Creating additional uncertainty regarding future production is the precarious financial state of drillers engaged in tight oil and shale gas production. In a written statement Deborah Rogers, founder of the Energy Policy Forum and author of a 2013 report entitled “Shale And Wall Street,”  said:
“Although capital expenditures have been growing, free cash flow has been deteriorating since 2009, demonstrating a long-term pattern. I evaluated a universe of 22 shale operators and found that without exception, none had positive free cash flow cumulatively from 2010 through 2013. While free cash flow is a bit better this year thus far, it is due primarily to draconian cuts in capital expenditures which will in turn impact production volumes. This game cannot be played without continuous and prolific drilling programs. This inevitable drop in production could have implications for share prices in the next year due to production targets not being met.”
In a separate written statement Asher Miller, executive director of PCI, said, “Last summer Adam Sieminski, administrator of the US Energy Information Administration, the Energy Department’s statistical arm, said in a briefing, ‘We want to be able to tell, in a sense, the industry story. This is a huge success story in many ways for the companies and the nation, and having that kind of lag in such a rapidly moving area just simply isn’t allowing that full story to be told.’ The quote was included in a recent Hearst News Service story  about the lag time for the reporting of domestic oil and natural gas production data to the EIA.”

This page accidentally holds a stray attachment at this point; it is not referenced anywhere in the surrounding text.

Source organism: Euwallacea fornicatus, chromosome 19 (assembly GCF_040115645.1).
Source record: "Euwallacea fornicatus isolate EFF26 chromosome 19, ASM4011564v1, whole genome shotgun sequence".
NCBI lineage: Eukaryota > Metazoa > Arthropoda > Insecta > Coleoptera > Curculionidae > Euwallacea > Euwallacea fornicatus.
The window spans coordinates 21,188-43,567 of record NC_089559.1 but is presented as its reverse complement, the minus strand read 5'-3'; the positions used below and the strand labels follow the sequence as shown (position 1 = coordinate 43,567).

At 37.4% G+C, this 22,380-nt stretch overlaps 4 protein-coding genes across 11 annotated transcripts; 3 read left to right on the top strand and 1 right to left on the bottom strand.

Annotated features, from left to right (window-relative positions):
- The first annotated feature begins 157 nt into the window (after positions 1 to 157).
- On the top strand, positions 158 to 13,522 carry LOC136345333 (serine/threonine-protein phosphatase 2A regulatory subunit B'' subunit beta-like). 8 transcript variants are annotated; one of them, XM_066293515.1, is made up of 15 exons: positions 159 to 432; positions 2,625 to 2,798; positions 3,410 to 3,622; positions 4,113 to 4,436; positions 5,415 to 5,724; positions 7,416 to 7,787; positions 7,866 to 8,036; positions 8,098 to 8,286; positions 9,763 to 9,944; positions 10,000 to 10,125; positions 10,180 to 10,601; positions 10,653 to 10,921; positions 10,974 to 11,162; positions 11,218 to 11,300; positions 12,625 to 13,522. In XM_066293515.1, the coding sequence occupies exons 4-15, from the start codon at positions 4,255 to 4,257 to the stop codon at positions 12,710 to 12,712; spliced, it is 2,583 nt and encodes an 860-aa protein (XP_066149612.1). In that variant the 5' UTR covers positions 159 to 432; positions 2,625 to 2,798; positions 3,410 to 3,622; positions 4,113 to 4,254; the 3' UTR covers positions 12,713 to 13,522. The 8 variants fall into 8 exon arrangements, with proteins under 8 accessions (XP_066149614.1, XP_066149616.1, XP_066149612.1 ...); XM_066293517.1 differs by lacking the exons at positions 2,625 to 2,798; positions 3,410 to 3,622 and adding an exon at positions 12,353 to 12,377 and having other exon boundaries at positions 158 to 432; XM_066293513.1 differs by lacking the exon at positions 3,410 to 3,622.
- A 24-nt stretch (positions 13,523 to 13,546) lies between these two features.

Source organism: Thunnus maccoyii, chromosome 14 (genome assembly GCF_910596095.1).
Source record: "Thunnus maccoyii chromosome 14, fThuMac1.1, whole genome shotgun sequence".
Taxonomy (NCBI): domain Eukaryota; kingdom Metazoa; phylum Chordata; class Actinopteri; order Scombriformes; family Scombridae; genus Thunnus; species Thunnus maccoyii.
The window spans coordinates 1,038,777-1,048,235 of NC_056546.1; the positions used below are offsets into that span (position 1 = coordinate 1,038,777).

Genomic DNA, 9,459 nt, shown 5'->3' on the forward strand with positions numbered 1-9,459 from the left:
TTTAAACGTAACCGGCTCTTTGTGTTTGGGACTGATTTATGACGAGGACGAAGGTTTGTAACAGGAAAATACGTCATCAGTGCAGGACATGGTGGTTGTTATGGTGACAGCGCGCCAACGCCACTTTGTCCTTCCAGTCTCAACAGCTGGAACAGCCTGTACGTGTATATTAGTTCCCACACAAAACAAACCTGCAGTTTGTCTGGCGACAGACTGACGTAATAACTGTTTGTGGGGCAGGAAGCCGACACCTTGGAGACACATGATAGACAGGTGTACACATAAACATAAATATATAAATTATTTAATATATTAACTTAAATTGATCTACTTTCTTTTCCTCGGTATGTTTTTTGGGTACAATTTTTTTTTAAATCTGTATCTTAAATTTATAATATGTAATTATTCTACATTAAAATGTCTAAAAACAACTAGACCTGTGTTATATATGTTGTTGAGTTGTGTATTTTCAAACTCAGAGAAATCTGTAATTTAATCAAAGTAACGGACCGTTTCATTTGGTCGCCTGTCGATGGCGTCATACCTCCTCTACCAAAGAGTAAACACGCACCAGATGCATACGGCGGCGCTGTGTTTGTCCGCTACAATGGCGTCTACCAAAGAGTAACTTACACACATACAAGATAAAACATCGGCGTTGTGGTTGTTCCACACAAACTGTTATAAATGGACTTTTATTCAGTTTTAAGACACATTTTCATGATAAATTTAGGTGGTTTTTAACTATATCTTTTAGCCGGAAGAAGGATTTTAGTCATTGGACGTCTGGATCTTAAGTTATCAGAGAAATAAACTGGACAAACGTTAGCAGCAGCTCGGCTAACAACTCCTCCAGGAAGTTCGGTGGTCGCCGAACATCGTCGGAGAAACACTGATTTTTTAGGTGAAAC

Miller added, “As a citizen I’m not sure I want the government to be telling the oil industry’s story. The industry seems to be doing a great job of that all by itself. Instead, I would expect the EIA to act as an independent source of unbiased information upon which we as a nation can depend in formulating our energy policy.”
He continued, “That’s what makes our new report, ‘Drilling Deeper,’ so important. It offers an independent analysis of the future of America’s tight oil and shale gas, one not influenced by the oil and gas industry. Based on our analysis, the reality is far different from what the industry is telling the Energy Department, and the Energy Department is, in turn, telling the public and the Congress.”
Miller explained, “It is important to understand that the industry is constantly trying to raise money to drill new wells; and, it is constantly trying to boost stock prices in order to reward shareholders who, of course, include management. Recently, Bloomberg reported  that industry chief executive officers are publicly announcing reserve numbers that are 5 to 27 times larger than what they report to the US Securities and Exchange Commission. For all these reasons, both the public and policymakers should view the industry’s promotion-oriented oil and natural gas forecasts with skepticism. These forecasts should never form the basis for official government forecasts which are intended for a different purpose.”
1. Drilling California: A Reality Check on the Monterey Shale by J. David Hughes.
2. Shale and Wall Street: Was the Decline in Natural Gas Prices Orchestrated? by Deborah Rogers.
4. “We’re Sitting on 10 Billion Barrels of Oil! OK, Two” by Asjylyn Loder and Isaac Arnsdor of Bloomberg.